Pacquiao: Boxing’s Last Great Hero

Congressman Manny Pacquiao endorsed SONY 3D last August 2010

( Note: Photos used here are from the SONY 3D launch I covered August of this year. Congressman Manny Pacquiao has inked an important deal to add to his growing list of endorsements. SONY Philippines recently tapped him as the official endorser of their 3D technology. Unlike any other endorsement deal however, this one may prove to have the most cutting edge technology. 3D is available in a wide range of products from TVs (Bravia), game console (Playstation 3) and high end video cameras (NEX-5). Pacquiao also has the distinction of being the owner of the first 3D capable TV in the country: a 52 inch 3D Bravia TV and 3D Blu-Ray player.)

Written and photographed

By Jude Thaddeus L. Bautista

Sportswriters and sportscasters are known for describing athletic feats to what seems like exaggerated levels. More often than not they are backed up by one thing: STATS. Numbers whose countless athletes’ careers are based on. Being able to achieve seven world titles in 7 different weight divisions is mind boggling. Manny Pacqiao’s going for his eighth world title belt in 8 different weight divisions this Sunday (Manila time). If Manny hadn’t achieved it no one would’ve thought it was even possible. So until someone else gets 9 belts in as many divisions, the statement stands.

The great names like Mohammed Ali, Roberto Duran, Thomas Hearns, Joe Louis come very few and far in between. And Manny, just based on the numbers, has already exceeded all of them. Someone may come along to equal or surpass Pacquiao’s achievements but based on history and the magnitude, it’s unthinkable. Until that person comes along and does it, Pacquiao may be the last of boxing’s great heroes. 

Cong Pacquiao is mobbed by people everywhere he goes in the Phil or abroad

If a future boxer would achieve even just half (4 world titles in 4 divisions) of what Pacquiao has achieved then that would be extraordinary. But since Manny has reached such mind boggling heights, other boxer’s successes will suffer from being compared to it. So the definition of a ‘great’ boxer has already been rewritten or redefined.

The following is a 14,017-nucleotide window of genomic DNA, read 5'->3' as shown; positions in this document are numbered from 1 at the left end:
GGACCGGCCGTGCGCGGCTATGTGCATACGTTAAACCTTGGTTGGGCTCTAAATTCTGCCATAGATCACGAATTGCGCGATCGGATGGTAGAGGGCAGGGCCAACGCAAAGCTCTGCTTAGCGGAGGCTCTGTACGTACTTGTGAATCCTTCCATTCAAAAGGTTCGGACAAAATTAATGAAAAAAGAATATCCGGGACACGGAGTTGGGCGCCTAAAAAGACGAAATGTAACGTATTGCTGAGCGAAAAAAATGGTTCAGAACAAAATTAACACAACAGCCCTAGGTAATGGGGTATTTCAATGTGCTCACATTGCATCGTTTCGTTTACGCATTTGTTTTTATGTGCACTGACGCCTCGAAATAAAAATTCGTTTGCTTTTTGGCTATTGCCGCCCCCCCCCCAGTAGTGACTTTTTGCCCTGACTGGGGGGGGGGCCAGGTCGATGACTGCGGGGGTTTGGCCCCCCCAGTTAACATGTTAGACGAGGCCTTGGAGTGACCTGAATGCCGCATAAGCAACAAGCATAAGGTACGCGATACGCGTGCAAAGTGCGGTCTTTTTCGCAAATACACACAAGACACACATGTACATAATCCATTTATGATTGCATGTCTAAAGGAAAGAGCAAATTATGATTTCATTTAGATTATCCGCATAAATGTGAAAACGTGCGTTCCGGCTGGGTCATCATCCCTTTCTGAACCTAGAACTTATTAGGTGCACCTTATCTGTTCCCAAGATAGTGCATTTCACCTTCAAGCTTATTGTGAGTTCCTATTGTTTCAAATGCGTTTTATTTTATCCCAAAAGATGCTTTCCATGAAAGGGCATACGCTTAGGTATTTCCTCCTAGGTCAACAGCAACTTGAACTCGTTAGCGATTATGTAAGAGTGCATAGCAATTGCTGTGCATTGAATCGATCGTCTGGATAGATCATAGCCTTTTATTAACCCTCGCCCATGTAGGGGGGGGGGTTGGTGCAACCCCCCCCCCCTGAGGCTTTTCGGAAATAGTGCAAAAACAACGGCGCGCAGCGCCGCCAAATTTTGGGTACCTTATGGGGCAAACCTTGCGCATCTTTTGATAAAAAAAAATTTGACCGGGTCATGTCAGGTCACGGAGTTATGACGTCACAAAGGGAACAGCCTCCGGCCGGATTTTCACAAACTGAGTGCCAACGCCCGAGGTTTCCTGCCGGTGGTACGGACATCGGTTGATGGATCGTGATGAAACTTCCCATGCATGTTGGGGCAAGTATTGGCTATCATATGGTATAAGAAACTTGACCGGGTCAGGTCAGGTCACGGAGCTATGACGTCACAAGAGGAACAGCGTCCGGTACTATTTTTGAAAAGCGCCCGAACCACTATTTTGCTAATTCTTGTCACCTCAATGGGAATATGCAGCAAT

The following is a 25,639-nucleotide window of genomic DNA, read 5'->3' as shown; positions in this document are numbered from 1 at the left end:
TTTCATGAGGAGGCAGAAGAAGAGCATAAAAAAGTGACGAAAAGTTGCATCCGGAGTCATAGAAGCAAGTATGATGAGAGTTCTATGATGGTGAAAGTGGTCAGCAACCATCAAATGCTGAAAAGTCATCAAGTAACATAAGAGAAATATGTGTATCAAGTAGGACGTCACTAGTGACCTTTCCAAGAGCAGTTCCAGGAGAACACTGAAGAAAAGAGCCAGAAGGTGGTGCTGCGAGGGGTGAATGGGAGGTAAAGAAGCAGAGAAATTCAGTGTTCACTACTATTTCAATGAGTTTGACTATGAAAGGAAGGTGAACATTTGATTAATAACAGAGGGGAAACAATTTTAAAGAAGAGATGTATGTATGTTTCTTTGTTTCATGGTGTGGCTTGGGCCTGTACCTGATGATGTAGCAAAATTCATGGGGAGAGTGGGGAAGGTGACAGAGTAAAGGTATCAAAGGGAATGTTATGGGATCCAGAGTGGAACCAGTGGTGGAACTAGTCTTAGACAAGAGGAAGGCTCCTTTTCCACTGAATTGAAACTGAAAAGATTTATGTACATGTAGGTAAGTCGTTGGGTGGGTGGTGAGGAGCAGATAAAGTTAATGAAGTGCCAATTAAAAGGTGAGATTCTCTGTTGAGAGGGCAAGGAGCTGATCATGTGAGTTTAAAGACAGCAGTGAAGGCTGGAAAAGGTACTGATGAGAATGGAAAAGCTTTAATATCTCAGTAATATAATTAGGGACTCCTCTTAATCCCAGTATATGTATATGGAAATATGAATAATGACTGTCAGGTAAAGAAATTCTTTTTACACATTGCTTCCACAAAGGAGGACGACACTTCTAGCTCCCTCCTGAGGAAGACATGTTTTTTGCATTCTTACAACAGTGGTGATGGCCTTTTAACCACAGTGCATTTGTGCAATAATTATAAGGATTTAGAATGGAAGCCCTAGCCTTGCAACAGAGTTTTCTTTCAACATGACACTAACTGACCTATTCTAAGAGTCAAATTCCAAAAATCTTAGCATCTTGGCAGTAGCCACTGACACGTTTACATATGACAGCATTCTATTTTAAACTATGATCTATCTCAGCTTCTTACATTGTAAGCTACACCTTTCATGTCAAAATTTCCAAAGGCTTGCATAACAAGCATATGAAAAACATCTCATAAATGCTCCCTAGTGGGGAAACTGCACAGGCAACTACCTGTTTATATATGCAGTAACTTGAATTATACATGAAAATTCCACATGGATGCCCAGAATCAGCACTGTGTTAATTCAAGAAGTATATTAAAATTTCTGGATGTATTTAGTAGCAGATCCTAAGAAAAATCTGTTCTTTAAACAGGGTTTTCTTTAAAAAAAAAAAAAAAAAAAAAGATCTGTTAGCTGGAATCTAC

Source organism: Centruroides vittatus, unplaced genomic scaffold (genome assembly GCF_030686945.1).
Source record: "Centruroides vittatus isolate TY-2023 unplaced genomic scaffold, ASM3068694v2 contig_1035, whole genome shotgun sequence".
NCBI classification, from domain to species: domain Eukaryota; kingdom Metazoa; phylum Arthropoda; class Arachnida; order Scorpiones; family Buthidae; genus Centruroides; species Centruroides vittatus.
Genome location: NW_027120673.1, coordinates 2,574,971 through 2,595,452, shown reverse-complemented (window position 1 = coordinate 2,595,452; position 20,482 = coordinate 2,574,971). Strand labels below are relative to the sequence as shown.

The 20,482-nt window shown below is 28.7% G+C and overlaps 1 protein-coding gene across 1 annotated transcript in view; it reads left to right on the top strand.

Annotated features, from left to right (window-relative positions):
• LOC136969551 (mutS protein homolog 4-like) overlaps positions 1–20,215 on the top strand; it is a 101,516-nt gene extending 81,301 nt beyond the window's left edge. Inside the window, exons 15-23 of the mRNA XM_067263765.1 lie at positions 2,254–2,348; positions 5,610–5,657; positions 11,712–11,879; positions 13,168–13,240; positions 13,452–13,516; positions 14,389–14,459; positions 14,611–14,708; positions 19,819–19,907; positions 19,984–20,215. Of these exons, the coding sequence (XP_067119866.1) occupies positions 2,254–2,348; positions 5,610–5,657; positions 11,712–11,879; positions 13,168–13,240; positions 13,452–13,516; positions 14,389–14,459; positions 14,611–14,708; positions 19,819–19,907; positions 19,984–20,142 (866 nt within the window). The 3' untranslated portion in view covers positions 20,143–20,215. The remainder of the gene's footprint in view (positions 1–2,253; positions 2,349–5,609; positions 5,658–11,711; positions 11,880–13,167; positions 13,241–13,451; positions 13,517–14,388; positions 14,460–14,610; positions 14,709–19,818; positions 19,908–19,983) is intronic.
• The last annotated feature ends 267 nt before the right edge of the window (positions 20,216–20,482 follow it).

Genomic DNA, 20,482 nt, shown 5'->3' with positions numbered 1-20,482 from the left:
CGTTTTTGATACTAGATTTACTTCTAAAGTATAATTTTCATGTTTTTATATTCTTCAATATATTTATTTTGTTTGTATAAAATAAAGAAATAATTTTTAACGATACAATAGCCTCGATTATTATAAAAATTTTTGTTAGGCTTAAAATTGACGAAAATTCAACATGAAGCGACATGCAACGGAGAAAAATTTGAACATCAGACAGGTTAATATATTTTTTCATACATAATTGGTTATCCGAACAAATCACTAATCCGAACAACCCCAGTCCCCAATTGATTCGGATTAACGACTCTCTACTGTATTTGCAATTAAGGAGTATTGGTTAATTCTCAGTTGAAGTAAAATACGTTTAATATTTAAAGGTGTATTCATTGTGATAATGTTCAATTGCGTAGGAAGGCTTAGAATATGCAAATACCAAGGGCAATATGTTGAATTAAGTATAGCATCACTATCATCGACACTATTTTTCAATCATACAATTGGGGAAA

A brilliant example would be the comparison between him and Floyd Mayweather Jr. Floyd in any boxing pundit’s standard is already a shoo in for the hall of fame. His legacy is his undefeated record of 41-0. And yet because he decided to accuse Pacquiao of PED usage instead of climbing the ring with him, he has earned the title of being the biggest coward in boxing history. No one has stylistically and the skill set to defeat Manny Pacquiao more than Mayweather does. It was a complete mystery to everyone why and how Floyd would have to resort to a completely baseless accusation. Now, boxing experts see his record more as a cop out instead of highlighting his undefeated status. (For full article on it click on the link)

Cong. Manny Pacquiao dons 3D glasses and exchanges jackets with SONY Phil. Pres and Managing Dir. Takao Kuroda

Emergence of MMA

My toughest college professor, Ayi Magpayo said in a TV scriptwriting class, “You don’t exist in a vacuum. You have to know, what’s been done, what’s out there.” He was referring to possible competition and what holds the attention of audiences. In a word that would be MMA or mixed martial arts. There has been an explosion of interest and fans worldwide specifically in the Ultimate Fighting Championship (UFC). For a lot of people the UFC is quickly becoming the number one combat sport, in the world. This is the role that boxing played for a long time.